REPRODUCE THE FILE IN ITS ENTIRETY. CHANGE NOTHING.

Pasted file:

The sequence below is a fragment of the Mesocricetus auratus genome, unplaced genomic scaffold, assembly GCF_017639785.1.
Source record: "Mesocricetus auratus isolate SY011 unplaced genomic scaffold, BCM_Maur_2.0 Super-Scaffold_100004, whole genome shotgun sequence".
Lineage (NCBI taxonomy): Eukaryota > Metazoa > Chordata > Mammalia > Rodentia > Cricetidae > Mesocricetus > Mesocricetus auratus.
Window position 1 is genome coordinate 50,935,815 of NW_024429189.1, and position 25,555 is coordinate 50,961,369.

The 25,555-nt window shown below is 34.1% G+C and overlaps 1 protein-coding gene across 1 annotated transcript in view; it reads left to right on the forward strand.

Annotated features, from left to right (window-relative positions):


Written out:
The sequence below is a fragment of the Mesocricetus auratus genome, unplaced genomic scaffold, assembly GCF_017639785.1.
Source record: "Mesocricetus auratus isolate SY011 unplaced genomic scaffold, BCM_Maur_2.0 Super-Scaffold_100004, whole genome shotgun sequence".
Lineage (NCBI taxonomy): Eukaryota > Metazoa > Chordata > Mammalia > Rodentia > Cricetidae > Mesocricetus > Mesocricetus auratus.
Window position 1 is genome coordinate 50,935,815 of NW_024429189.1, and position 25,555 is coordinate 50,961,369.

The 25,555-nt window shown below is 34.1% G+C and overlaps 1 protein-coding gene across 1 annotated transcript in view; it reads left to right on the forward strand.

Annotated features, from left to right (window-relative positions):